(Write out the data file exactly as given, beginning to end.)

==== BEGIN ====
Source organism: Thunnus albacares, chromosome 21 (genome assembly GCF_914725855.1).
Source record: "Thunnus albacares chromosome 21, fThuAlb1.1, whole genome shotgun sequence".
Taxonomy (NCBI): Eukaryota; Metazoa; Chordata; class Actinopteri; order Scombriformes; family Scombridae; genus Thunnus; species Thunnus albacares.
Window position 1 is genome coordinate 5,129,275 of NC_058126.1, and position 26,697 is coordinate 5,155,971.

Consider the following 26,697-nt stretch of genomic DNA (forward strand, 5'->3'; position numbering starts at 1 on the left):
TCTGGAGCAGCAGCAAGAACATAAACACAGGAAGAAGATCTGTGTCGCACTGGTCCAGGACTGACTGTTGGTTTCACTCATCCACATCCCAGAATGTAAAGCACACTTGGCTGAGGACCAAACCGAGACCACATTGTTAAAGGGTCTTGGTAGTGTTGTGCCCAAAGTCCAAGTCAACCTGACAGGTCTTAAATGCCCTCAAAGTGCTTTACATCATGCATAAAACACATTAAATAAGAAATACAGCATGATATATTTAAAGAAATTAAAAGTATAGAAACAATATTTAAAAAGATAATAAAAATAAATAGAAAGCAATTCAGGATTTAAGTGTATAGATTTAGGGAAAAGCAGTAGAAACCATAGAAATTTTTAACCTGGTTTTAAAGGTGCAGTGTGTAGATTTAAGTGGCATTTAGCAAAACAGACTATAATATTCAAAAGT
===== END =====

Source organism: Thunnus albacares, chromosome 21 (genome assembly GCF_914725855.1).
Source record: "Thunnus albacares chromosome 21, fThuAlb1.1, whole genome shotgun sequence".
Taxonomy (NCBI): Eukaryota; Metazoa; Chordata; class Actinopteri; order Scombriformes; family Scombridae; genus Thunnus; species Thunnus albacares.
Window position 1 is genome coordinate 5,129,275 of NC_058126.1, and position 26,697 is coordinate 5,155,971.

Consider the following 26,697-nt stretch of genomic DNA (forward strand, 5'->3'; position numbering starts at 1 on the left):
TCTGGAGCAGCAGCAAGAACATAAACACAGGAAGAAGATCTGTGTCGCACTGGTCCAGGACTGACTGTTGGTTTCACTCATCCACATCCCAGAATGTAAAGCACACTTGGCTGAGGACCAAACCGAGACCACATTGTTAAAGGGTCTTGGTAGTGTTGTGCCCAAAGTCCAAGTCAACCTGACAGGTCTTAAATGCCCTCAAAGTGCTTTACATCATGCATAAAACACATTAAATAAGAAATACAGCATGATATATTTAAAGAAATTAAAAGTATAGAAACAATATTTAAAAAGATAATAAAAATAAATAGAAAGCAATTCAGGATTTAAGTGTATAGATTTAGGGAAAAGCAGTAGAAACCATAGAAATTTTTAACCTGGTTTTAAAGGTGCAGTGTGTAGATTTAAGTGGCATTTAGCAAAACAGACTATAATATTCAAAAGT